The booming Chinese economy is sucking in massive amounts of South African exports as it needs our mineral exports such as coal and iron ore to fuel its economy.
According to the latest data from the General Administration of Customs of China, South African exports to China showed an 83.2% year-on-year (y/y) surge in the first of 2021 to $15.89 billion (about R230bn), while South African imports from China grew by 52.4% y/y to $9.43bn, resulting in a trade surplus in South Africa’s favour of $6.46bn.
China’s economy sustained a steady recovery in the first half of the year, with the production and demand booming, while employment and prices remained stable, the National Bureau of Statistics said. It added, however, there were concerns about the global spread of the pandemic and unbalanced recovery domestically. In the first half, the economy grew by 12.7% y/y, due in part to base effects as it was measured against last year’s coronavirus-triggered slump.
Among sectors, the primary industry rose by 7.8% during the first six months of the year, the secondary industry increased by 14.8%, and the tertiary industry grew by 11.8%. From a South African perspective, the secondary sector is the most important, as that is the sector that sucks in our exports. This is reflected in the strong growth of 15.9% y/y in Chinese industrial production in the first half.
South Africa is not the only beneficiary of a booming Chinese economy, as the total trade value between China and Africa grew by 41.9% y/y to reach $116.89bn in the first half of the year.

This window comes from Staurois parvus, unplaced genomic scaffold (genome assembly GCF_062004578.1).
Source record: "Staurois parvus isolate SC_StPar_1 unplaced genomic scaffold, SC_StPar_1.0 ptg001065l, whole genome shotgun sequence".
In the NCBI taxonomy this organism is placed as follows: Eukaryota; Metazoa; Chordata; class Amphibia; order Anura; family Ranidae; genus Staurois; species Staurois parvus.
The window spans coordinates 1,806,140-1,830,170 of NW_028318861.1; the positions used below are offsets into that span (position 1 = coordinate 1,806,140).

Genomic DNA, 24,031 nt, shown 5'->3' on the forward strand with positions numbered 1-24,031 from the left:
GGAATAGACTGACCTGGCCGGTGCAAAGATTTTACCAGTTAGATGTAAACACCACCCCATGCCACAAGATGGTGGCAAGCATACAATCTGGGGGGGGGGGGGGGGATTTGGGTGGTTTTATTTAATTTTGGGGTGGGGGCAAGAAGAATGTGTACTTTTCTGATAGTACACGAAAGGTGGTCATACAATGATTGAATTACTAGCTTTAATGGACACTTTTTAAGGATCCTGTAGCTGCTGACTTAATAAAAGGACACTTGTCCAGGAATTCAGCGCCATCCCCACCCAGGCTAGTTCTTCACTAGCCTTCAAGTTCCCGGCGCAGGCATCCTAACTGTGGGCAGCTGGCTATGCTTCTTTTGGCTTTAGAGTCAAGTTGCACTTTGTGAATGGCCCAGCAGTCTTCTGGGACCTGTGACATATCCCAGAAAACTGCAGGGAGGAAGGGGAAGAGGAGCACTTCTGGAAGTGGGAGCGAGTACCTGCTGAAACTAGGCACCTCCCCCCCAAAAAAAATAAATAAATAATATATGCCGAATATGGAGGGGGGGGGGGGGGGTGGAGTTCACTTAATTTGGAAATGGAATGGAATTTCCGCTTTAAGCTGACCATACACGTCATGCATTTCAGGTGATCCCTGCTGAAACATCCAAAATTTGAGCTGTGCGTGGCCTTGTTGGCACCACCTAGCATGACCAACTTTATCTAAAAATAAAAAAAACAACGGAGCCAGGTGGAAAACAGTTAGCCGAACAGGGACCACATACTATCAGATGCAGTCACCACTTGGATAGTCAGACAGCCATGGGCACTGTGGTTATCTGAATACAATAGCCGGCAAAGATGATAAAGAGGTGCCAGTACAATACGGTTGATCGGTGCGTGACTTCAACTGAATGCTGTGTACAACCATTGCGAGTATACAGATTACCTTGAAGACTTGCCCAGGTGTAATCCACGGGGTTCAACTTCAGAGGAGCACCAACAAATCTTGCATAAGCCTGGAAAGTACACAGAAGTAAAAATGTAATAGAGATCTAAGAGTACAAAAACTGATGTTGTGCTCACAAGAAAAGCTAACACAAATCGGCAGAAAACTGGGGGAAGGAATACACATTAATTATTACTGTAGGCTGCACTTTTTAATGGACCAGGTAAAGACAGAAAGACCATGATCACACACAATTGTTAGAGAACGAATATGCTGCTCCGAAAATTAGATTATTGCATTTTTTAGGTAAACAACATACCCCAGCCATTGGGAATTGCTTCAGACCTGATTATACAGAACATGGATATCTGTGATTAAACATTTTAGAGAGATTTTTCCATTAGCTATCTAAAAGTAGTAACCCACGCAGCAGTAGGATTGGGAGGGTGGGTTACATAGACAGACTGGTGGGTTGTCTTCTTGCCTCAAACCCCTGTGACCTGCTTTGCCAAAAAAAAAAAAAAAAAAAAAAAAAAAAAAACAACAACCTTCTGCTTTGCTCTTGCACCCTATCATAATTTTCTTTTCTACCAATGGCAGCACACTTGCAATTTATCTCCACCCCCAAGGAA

Similar to South Africa’s growth rates, China’s imports from Africa grew faster than its exports to Africa, but unlike South Africa, the balance was a surplus in China’s favour. China’s exports to Africa grew by 38.2% y/y to $66.79bn, while China’s imports from Africa increased at a faster pace of 47.1% y/y to US$50.1 billion, resulting in a trade surplus in China’s favour of $16.78bn.
When viewed through the prism of South African data, the foreign trade balance with China was a deficit of R11.6bn in the first five months, which is the latest available data from the South African Revenue Service.
The difference between the Chinese and South African data is the cost of transport. The System of National Accounts states that imports are valued at the landed cost, while exports are “Free on Board”, in other words once they are loaded onto the ship but excluding the cost of transport. Ordinarily, the cost of shipping is a small percentage of the total cost, but this year there has been an extraordinary rise in the cost of shipping a container around the world. This is, in part, due to a shortage of containers as world trade is booming with a 25.3% y/y surge in global trade volumes in April this year, according to the CPB. This is 5.2% higher than April 2019 and has resulted in shipping companies such as Maersk scrambling for containers.
China’s economy boomed this year as it is the world’s factory, churning out products such as masks or exercise equipment for housebound consumers. Demand for its products have not slowed even as the rest of the world economies reopened, so exports surged by 32.2% y/y in June.
The increase caught many economists by surprise, as one of China’s biggest ports was partly closed for most of last month and China’s exports of medical supplies have begun to level off, so the consensus forecast had been for a slowdown to 23% growth from May’s 27.9 % y/y increase.
Port and shipping delays are driving the price tags for Chinese goods even higher in foreign markets such as South Africa. The cost of shipping a 12m cargo container from China to the US has soared from the usual $4 000 to $5 000 per container to a record $18 000 or more this month.
Similar increases are evident in the shipping rates between Chinese ports and South African ports. Shipping rates for containers have continued to rise steeply in the days since Yantian Port reopened last month.
The high shipping costs are widely expected to remain for the rest of this year as stores around the world scramble to restock inventories depleted by stronger than expected demand, as well as starting to prepare for the Christmas shopping season.
* Preuss is an Economist at Forecaster Ecosa.
** The views expressed here are not necessarily those of IOL.